Efforts to save the stranded orca calf and reunite it with a pod has reached a "delicate stage" as stormy weather has halted air and sea searches for a second day.
The orca is believed to be between four and six months old and has been cared for around the clock after becoming stranded at Plimmerton Beach on Sunday afternoon.
Department of Conservation marine species manager Ian Angus told Checkpoint his team are talking to international experts about their options for baby orca Toa.
"They're basically saying, 'You might need to start planning for a scenario where the calf starts to deteriorate and have to start make some hard decisions about it.
"But we think we're far from that at the moment. But obviously at any point with a wild animal in the conditions it's been through, we might have to review that decision."
Angus could not give a timeline on that process.
He earlier said the efforts to save the calf - and reunite it with a pod "have now stretched beyond what would be normal for a marine mammal stranding and planning for a range of scenarios continues".
This morning the site was closed to the public for safety reasons as weather conditions are expected to worsen through the weekend.
Yesterday incoming swells and high winds along the coast compromised the search, and last night the orca had to be relocated offshore amid the incoming storm.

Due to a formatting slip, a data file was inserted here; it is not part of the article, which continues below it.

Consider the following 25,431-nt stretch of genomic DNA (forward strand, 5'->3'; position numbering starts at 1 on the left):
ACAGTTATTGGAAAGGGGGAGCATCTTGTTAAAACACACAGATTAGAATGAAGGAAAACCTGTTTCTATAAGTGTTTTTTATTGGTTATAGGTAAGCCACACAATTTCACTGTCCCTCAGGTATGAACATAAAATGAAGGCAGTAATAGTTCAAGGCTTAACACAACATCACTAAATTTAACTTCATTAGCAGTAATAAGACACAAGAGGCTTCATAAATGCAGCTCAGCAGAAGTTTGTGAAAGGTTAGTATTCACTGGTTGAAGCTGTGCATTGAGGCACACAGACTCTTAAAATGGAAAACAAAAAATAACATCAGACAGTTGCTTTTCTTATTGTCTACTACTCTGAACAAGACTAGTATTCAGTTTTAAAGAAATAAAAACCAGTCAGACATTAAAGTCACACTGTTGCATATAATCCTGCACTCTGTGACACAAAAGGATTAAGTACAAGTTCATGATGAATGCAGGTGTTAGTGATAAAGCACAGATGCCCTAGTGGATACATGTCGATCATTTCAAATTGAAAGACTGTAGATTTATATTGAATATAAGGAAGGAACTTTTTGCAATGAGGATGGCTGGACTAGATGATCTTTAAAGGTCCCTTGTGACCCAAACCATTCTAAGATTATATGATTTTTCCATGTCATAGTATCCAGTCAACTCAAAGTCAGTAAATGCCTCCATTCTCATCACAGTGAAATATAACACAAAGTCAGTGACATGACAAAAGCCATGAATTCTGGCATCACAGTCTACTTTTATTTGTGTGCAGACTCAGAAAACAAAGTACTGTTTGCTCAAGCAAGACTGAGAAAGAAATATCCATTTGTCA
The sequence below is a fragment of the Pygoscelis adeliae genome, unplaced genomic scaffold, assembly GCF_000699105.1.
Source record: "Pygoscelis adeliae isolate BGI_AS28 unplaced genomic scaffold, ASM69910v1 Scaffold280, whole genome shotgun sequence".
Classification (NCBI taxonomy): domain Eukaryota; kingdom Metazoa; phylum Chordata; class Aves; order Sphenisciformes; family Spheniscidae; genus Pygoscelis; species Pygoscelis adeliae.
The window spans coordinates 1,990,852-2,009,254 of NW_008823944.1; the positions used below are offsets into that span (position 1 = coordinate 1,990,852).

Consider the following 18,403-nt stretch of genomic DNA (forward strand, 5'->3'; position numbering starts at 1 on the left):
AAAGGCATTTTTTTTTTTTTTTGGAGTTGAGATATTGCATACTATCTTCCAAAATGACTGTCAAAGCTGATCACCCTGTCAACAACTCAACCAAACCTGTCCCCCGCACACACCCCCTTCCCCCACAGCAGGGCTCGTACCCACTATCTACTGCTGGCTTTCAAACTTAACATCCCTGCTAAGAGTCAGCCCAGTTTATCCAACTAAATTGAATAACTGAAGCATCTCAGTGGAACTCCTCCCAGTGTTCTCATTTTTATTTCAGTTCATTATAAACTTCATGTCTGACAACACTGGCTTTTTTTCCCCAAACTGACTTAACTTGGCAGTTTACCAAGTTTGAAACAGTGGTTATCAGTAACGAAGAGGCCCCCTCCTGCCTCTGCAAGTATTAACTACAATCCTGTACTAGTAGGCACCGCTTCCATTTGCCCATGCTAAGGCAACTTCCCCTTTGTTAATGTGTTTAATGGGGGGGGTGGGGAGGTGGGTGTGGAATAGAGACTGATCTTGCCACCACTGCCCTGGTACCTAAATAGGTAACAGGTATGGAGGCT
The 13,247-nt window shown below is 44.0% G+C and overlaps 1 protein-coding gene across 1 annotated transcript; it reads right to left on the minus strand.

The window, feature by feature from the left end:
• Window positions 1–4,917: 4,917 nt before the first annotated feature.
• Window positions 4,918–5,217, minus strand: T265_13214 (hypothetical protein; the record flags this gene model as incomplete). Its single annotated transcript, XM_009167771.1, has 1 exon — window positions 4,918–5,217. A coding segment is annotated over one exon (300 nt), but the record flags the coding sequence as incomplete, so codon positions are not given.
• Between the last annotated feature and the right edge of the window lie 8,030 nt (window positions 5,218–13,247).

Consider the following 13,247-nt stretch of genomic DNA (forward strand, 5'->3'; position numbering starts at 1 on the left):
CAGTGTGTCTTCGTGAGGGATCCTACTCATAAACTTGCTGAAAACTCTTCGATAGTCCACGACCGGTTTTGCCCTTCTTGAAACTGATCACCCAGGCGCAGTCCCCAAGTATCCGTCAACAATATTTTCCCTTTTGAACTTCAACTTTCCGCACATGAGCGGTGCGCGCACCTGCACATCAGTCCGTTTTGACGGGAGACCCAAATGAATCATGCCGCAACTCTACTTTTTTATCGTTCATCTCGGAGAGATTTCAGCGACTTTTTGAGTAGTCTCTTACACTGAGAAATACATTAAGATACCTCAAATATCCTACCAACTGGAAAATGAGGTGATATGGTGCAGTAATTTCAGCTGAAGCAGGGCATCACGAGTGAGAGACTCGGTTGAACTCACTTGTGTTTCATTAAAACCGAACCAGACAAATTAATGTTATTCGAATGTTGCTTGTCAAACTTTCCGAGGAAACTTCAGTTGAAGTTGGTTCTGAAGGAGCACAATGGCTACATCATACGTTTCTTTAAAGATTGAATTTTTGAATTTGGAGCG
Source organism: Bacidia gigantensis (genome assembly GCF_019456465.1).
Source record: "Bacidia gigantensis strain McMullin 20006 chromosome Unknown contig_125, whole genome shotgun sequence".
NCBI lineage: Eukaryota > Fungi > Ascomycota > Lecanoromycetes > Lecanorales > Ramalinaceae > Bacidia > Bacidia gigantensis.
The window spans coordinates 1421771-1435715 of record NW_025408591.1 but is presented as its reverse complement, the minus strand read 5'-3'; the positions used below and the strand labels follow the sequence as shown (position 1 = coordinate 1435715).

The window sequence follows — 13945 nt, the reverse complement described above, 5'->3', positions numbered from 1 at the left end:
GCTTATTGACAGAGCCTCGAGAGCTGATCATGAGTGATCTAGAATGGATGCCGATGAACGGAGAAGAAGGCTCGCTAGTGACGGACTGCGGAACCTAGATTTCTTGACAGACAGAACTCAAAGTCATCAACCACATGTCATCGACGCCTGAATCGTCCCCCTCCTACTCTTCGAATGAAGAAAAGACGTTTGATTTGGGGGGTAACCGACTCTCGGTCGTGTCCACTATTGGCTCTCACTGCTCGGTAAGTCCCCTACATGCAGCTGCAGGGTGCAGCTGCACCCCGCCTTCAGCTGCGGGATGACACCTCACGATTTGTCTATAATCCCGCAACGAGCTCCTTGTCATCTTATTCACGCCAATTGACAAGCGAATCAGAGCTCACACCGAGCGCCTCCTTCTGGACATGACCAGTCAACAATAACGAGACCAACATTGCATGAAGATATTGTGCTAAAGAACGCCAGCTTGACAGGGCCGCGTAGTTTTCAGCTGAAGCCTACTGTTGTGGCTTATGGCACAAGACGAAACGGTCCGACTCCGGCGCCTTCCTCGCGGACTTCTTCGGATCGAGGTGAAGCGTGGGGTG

The orphan calf, named Toa, was lifted from the ocean into a portable pool overnight to protect it from the incoming swell.
The pool can hold 32,000 litres of sea water, and has been set up a small distance from where the orca has been kept since Sunday.
Whale Rescue said Toa is behaving "as well as can be expected" and showed no signs of stress in the transfer process.
Searches for orca pods have been halted for a second day, with boats and aircraft in the local area unable to get out due to the weather conditions.
Since the orca's stranding on Sunday there had been hopes to locate the calf's family pod, which was last sighted along the coast where the calf was beached.
A small number of orca sightings have been reported throughout the week, none of which were able to be verified as the orca's family pod.
The Kāpiti Districts Aero Club deployed two dedicated aircrafts each day this week until the weather turned.
Ian Angus today told Morning Report the animal had been "heavily compromised" as a result of the stranding and trauma.
However, vets said the orca was looking stable this morning after being transferred overnight into a portable pool.
"He had a feed last night, he's moving around so although we don't have a healthy individual, he is looking stable."
Angus said the orca had some lacerations on its body from being washed up on Sunday.
"We're doing everything we can to minimise the trauma ... given what it's been through."
Carolyn Press-McKenzie, who is the founder of the Helping You Help Animals Charitable Trust HUHA, told First Up Toa was in "really good health" and was eating well.
The orca is being fed a special whale brew made by Wellington Zoo. It receives four litres of the zoo brew every four hours, a mixture that includes herring and salmon oil that is "quite smelly but apparently very delicious".
She said the calf's mother was in and out of the rocks probably for stingray, and that's when Toa got pushed into the rocks. "Mum circled back around quite a few times looking for him and they left the bay."